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In Rotterdam on April 1, Dutch police raided a Greenpeace ship intended to block the delivery of oil coming from the Russian Arctic. The tanker was set to deliver the first shipment of oil from Russia’s newly operational Arctic oil platform. Greenpeace activists draped a “No Arctic Oil” banner from the Russian ship, and were detained by Dutch police.
The Greenpeace group included some of the same activists who were arrested in Russia in 2013 and held for more than two months, becoming known as the “Arctic 30.” The Russian police charged the activists with piracy, a crime that could have carried a multi-decade prison sentence. Russian President Vladimir Putin ultimately decided to free them.
In Rotterdam, the captain of Greenpeace’s “Rainbow Warrior” was arrested along with 43 others, and the vessel was towed ashore by Dutch police. “Thirty of us went to prison for shining a light on this dangerous Arctic oil, and we refuse to be intimidated,” Greenpeace activist Faiza Oulahsen said before being arrested. Dutch police said Greenpeace had broken its promise not to interfere with the ship while protesting.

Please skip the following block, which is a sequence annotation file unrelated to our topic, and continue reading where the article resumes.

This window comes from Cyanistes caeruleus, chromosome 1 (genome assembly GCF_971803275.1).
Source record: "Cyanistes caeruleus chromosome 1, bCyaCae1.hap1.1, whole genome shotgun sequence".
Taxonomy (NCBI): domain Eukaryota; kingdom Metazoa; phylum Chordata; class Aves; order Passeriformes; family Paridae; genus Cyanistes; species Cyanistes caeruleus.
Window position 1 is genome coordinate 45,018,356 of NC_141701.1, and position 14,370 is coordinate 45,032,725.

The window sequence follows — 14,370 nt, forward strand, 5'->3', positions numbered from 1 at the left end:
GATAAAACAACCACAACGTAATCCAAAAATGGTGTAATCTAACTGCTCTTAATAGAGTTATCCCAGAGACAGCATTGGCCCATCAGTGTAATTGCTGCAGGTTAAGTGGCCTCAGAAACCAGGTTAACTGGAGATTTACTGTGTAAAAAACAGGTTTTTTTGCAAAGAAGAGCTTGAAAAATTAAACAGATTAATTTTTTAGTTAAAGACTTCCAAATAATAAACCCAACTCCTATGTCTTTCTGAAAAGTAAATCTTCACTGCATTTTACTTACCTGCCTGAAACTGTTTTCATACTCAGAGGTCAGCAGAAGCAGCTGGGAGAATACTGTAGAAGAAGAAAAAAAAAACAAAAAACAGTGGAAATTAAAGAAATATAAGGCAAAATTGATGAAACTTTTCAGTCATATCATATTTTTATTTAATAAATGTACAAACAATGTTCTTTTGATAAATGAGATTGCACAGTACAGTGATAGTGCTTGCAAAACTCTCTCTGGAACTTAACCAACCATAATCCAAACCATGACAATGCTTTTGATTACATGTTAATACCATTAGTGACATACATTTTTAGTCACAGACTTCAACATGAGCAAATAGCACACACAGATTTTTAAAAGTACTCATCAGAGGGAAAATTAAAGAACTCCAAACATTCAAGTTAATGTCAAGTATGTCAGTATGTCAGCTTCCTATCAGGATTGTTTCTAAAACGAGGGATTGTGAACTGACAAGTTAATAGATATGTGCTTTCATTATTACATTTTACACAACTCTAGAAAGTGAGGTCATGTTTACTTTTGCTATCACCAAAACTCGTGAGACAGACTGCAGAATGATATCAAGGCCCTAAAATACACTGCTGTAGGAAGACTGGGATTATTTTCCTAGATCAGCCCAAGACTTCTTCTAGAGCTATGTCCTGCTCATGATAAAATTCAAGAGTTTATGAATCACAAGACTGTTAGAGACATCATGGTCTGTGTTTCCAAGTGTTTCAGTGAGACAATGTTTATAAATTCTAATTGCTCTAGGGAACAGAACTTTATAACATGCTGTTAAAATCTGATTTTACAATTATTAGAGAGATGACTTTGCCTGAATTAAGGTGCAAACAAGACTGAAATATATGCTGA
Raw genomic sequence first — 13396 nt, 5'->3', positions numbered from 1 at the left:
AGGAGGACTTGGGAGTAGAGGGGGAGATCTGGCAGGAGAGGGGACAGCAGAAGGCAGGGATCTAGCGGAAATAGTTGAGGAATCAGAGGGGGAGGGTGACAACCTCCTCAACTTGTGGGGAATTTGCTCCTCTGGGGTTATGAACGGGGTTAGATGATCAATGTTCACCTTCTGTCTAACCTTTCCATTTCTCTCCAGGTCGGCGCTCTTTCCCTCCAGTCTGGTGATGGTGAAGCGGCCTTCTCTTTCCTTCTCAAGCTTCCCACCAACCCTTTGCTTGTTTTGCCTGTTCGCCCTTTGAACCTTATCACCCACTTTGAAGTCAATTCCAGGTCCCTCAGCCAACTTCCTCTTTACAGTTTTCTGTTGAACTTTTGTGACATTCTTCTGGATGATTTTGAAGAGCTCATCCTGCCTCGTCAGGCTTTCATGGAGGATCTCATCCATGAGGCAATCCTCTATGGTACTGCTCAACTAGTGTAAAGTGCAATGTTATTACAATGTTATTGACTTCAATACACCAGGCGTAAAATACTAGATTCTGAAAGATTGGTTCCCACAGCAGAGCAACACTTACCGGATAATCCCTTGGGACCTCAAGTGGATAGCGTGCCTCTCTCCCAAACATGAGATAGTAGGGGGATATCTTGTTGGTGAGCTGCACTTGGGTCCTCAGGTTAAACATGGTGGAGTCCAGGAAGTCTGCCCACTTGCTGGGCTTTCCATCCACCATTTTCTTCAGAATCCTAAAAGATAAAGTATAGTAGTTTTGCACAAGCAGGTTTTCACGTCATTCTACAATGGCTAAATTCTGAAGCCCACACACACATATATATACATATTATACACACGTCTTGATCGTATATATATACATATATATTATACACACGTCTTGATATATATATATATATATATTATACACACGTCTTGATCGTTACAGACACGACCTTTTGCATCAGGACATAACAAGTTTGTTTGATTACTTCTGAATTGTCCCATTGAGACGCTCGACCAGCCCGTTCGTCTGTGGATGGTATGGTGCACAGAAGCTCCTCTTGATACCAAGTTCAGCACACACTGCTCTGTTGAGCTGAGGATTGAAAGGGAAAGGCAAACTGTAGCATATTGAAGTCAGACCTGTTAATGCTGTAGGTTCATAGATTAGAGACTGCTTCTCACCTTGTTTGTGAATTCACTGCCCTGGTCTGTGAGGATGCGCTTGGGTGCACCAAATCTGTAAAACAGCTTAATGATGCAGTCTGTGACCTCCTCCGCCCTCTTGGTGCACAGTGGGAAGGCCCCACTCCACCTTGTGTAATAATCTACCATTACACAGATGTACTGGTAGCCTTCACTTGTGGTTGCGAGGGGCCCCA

Related Article: Russia’s Arctic Prize Won’t Be As Big As Many Think
Greenpeace is pushing for an end to Arctic drilling both in Russia and around the world. “Arctic oil represents a dangerous new form of dependence on Russia's state-owned energy giants at the very moment when we should be breaking free of their influence,” Greenpeace Executive
Director Kumi Naidoo said in a statement.
The Russian ship, the “Mikhail Ulyanov,” eventually docked in Rotterdam without incident. The delivered oil came from the Prirazlomnoye field located in the Pechora Sea, which began oil production in December 2013. The field’s owner, Gazprom, began loading up shipments for the first time in mid-April. The field holds an estimated 530 million barrels of oil and Gazprom hopes to ramp up production to 120,000 barrels per day by 2020.
By Joao Peixe of Oilprice.com
Joao is a writer for Oilprice.com